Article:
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GPs less likely to see patients who live far from co-op centre

GPs working out-of-hours are less likely to see patients face-to-face if they live far away from the primary care centre, research reveals.

The decision to make a home visit or see a patient at the centre was inversely related to the distance to the patient's home, according to the analysis of 31,000 calls to a GP co-operative in the North-West.

The findings led the researchers to question whether GPs are being influenced by factors 'not entirely related to clinical care' when they negotiate with patients over whether to conduct out-of-hours consultations by phone or face-to-face.

But research leader Dr James Munro said it was impossible to tell where 'fault' lies.

'We can't say it's all down to doctors not wanting to

travel,' said Dr Munro, clinical senior lecturer at the University of Sheffield's medical care research unit. 'It may not be the doctor's fault and could be the patient's, but negotiation and the ultimate decision is clearly influenced by distance.

'There may have been some people who should have been seen, and some may get seen when they don't need to be.'

The study found 57 per cent of callers to the co-op were offered face-to-face consultations, of which a quarter were home visits.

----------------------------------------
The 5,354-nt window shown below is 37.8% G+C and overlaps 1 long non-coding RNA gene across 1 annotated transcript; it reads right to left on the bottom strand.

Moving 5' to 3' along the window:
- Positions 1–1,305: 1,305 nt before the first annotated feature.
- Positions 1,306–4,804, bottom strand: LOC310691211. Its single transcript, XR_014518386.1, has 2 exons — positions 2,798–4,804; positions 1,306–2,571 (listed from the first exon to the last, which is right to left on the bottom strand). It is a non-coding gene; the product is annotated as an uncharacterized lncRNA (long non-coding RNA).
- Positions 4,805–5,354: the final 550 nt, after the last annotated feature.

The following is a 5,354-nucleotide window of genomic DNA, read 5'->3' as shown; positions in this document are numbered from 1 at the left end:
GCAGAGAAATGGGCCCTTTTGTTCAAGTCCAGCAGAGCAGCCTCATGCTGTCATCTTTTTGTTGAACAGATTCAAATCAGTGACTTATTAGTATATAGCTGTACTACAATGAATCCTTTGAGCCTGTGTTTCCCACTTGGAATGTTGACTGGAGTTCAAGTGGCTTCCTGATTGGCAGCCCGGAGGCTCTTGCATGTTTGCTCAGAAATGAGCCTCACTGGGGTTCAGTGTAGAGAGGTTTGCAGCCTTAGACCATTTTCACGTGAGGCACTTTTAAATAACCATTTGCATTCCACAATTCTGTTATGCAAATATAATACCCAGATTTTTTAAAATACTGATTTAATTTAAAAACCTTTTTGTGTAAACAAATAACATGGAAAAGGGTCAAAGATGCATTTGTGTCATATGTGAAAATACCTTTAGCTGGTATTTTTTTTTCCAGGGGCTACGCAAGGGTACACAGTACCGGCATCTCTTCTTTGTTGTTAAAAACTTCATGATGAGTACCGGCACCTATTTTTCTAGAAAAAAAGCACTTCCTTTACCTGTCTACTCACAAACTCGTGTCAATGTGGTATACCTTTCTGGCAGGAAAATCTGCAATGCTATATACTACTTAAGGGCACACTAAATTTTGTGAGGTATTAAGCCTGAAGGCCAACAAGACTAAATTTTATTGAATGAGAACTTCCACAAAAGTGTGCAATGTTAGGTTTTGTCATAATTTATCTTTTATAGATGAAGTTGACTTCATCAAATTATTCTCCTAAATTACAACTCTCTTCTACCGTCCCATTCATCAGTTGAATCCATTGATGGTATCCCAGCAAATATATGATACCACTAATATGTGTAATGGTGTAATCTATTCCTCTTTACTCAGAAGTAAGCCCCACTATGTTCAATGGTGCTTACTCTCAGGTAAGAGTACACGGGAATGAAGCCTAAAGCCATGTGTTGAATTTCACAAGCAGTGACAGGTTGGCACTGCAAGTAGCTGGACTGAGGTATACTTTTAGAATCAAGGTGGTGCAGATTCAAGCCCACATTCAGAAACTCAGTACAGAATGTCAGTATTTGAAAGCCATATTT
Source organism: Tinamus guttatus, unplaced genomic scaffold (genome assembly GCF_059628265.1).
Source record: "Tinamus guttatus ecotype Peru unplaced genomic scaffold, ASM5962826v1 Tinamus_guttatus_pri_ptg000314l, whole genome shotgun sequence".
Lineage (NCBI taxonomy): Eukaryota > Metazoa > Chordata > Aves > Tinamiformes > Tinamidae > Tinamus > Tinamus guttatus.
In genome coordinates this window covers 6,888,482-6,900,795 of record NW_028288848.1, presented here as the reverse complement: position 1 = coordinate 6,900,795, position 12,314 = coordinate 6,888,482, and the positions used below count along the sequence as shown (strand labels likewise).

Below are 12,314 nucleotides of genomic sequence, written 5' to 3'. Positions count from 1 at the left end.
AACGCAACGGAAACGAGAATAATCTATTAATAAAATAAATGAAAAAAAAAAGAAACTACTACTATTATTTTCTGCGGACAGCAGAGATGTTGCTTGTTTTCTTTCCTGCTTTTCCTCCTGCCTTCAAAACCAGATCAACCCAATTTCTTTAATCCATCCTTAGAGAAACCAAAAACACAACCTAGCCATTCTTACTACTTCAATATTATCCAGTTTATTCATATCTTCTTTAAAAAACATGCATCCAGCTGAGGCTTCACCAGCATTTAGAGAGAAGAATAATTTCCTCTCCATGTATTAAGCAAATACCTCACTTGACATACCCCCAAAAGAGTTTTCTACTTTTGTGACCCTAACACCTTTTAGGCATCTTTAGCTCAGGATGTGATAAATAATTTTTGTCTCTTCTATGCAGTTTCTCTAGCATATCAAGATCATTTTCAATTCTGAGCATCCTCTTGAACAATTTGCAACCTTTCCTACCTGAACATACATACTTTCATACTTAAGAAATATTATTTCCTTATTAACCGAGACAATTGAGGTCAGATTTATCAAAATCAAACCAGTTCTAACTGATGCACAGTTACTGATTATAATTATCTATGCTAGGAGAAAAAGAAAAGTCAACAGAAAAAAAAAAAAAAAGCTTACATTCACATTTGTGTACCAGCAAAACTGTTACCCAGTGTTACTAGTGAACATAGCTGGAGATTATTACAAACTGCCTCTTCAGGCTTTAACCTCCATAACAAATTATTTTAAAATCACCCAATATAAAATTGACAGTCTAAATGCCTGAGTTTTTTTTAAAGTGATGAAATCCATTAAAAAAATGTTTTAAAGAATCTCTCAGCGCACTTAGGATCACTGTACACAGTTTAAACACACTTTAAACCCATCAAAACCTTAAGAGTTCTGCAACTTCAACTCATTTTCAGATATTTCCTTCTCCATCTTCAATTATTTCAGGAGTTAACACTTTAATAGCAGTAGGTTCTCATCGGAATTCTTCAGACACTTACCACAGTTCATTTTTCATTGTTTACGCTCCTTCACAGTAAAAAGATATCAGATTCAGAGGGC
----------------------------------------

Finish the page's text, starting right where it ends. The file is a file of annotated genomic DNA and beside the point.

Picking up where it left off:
But patients who lived 8-10 km from the primary care centre were 22 per cent less likely to be seen face-to-face than those living within 2km.

Those living more than 16km away were 62 per cent less likely to be seen.

Patients living in the most deprived areas were also 19 per cent less likely to be seen than those in the least deprived areas, according to results published in the Journal of Epidemiology and Community Health (September).

Dr David Lloyd, executive director of west London GP co-operative Harmoni, said: 'It's not doctors or nurses making the decision not to travel.

'It's a not uncommon ending to a telephone consultation ­ where in the doctor's clinical judgment the patient needs to be seen and has told them the most appropriate setting is the primary care centre, and they say they are not

coming.'

Dr Munro, who is conducting the Government's official evaluation of NHS Direct, warned that the new contract could worsen the problem as out-of-hours boundaries extend to cover whole PCOs.

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